There was also all this mini public art gallery…not sure what any of it was about but I think it was related to the drippy moose I’d seen previously by the square.
I was excited to see some of the town’s landmarks, including the town hall and its distinctive tower and clock, since most of them will either be relocated or rebuilt in the coming years. From what I’ve read, only the tower will be kept from the old town hall and added to the new one they’re building.
The other iconic building I was keen to see was the church. Though the areas I was exploring felt pretty much deserted, I was at the church for about 20 seconds before a flock of people descended and did the weirdest thing I’ve ever seen: they ran towards the church in delight (I couldn’t really hear them but they sounded Swedish to me) and began smelling it…as in, placing their noses against the building, inhaling deeply and exhaling with many sounds of satisfaction. It was totally bizarre…
Of course in hindsight I regret not smelling the church too to see what all the fuss was about but at the time I just left them to it!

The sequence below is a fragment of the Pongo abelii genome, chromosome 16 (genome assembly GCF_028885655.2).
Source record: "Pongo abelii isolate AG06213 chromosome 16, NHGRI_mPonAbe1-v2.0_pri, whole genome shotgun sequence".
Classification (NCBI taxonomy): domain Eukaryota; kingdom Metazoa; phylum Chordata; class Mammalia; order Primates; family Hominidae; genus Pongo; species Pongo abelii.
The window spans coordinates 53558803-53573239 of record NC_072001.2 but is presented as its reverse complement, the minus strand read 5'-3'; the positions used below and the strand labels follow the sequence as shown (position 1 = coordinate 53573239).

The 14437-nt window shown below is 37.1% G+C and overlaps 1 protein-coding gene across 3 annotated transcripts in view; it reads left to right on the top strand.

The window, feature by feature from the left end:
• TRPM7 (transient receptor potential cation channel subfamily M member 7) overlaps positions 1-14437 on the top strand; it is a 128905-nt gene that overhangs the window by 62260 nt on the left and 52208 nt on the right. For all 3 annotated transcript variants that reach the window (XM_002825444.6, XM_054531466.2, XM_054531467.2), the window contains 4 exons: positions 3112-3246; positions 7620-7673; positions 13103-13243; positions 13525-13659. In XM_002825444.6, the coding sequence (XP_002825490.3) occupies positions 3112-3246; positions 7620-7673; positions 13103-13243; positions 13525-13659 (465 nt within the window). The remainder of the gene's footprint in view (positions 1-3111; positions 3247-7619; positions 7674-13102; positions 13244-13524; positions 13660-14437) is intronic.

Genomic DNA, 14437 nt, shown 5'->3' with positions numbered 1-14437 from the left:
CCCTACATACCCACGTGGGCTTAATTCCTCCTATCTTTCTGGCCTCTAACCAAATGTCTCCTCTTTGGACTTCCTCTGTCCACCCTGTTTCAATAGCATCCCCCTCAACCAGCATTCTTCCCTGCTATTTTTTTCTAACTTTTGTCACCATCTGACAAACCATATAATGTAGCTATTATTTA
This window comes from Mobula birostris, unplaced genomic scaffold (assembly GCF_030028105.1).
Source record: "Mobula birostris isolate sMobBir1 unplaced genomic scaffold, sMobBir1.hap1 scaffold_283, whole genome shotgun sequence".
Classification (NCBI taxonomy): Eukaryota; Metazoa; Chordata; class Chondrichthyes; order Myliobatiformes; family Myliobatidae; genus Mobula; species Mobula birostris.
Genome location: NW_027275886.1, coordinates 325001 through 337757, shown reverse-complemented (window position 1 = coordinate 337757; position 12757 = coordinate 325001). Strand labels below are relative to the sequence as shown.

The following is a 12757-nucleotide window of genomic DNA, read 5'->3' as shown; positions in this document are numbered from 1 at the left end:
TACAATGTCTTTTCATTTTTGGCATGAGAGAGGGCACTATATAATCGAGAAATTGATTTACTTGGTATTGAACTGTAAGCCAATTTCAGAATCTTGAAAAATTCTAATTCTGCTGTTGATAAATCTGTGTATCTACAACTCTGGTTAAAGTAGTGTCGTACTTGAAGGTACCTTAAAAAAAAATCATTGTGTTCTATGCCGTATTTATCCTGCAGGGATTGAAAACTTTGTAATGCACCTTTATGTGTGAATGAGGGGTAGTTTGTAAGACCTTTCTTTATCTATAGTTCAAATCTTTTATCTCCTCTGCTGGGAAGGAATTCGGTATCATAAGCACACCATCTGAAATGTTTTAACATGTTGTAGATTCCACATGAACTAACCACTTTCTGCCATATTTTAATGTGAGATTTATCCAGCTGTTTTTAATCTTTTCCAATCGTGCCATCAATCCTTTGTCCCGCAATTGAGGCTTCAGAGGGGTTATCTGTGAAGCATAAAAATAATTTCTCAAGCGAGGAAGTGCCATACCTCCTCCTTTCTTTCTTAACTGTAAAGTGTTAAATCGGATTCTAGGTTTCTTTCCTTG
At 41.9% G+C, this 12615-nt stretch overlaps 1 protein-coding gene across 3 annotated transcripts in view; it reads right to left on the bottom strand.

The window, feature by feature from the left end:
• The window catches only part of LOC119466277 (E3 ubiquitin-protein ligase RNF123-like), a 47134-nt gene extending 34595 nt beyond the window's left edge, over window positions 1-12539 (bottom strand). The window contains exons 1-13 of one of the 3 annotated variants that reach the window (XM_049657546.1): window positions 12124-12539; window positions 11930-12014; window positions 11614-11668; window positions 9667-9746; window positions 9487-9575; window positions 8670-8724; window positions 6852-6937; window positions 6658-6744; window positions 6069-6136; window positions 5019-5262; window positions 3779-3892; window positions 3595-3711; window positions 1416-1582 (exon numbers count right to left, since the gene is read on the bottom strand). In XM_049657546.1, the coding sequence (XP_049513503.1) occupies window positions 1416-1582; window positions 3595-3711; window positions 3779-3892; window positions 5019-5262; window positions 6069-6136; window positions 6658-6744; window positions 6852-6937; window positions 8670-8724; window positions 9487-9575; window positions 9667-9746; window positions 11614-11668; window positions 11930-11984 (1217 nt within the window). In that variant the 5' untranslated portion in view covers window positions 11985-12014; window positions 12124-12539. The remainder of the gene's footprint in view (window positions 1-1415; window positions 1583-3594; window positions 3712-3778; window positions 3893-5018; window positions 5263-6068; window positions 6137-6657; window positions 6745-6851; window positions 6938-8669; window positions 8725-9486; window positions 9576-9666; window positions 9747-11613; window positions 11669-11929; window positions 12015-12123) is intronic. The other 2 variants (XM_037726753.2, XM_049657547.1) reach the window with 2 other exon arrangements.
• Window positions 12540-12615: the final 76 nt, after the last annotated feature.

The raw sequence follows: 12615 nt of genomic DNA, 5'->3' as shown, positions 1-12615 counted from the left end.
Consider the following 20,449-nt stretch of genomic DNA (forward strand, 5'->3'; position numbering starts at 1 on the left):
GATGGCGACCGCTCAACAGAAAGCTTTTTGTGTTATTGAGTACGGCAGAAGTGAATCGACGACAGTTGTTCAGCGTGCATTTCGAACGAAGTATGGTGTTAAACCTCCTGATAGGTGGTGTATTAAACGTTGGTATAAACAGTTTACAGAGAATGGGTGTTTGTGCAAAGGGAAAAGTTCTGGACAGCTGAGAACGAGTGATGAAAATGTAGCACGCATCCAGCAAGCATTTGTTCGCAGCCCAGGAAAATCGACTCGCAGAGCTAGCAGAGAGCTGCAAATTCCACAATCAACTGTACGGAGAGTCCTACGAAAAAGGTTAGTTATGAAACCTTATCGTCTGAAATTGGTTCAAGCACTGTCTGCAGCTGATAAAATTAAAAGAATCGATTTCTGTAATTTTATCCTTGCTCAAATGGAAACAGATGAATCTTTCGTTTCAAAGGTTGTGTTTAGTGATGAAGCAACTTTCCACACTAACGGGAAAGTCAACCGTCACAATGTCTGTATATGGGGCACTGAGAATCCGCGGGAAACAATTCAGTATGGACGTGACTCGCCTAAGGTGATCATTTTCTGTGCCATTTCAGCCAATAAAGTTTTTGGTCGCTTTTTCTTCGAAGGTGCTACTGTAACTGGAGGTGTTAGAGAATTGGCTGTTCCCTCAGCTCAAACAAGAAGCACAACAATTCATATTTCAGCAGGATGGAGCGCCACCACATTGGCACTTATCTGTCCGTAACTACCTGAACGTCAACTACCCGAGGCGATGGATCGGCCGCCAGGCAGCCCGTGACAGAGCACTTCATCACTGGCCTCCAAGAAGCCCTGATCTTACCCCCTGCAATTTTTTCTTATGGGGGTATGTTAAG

While looking for a better view point (which I didn’t find) and escaping the scent tourists (which I did), I followed a little path behind the church to a beautiful clearing and a stone circle. Though it looked old it was a relatively modern memorial.
The sunset light was lovely. I didn’t know it at the time but my 2 nights in Kiruna would be the only proper Swedish sunsets I’d see till the last leg of my trip.
After shopping (which was a culture shock in and of itself) I walked back during the sunset proper which made the dated buildings and lamps look quite lovely.
Kiruna is not a pretty town, it’s a mining town and I imagine it can get pretty depressing there, especially in the winter. Still it has an undeniably unique charm about it.
Back home I examined and organised my grocery spoils – I’d gotten an email from my hostel in Abisko saying to buy food before coming through as their supermarket was closed, so I bought in bulk for the next few days.
I’d been warned that food prices in Scandinavia (like all the other prices, really) were very high and had indeed found this to be true. The ZAR and SEK exchange rate was pretty close at the time, so the prices on the shelves almost snuck up on me a few times. I’d look, see a number and it’d make sense in Rand value. 20 for pasta, yes that’s about right….but then I’d forget I was essentially doubling everything. This budget limitation, plus the relative isolation of the town meant the selection wasn’t overwhelming.
We’re spoilt for fruit and veg in Cape Town, so I found Kiruna’s fresh produce pretty sad. I imagine most of it is imported…I bought some slightly musty onions and garlic and some rather nice tomatoes. The cucumbers all looked awesome though, as did the Brussels sprouts (which I bought because they were on special, woo!).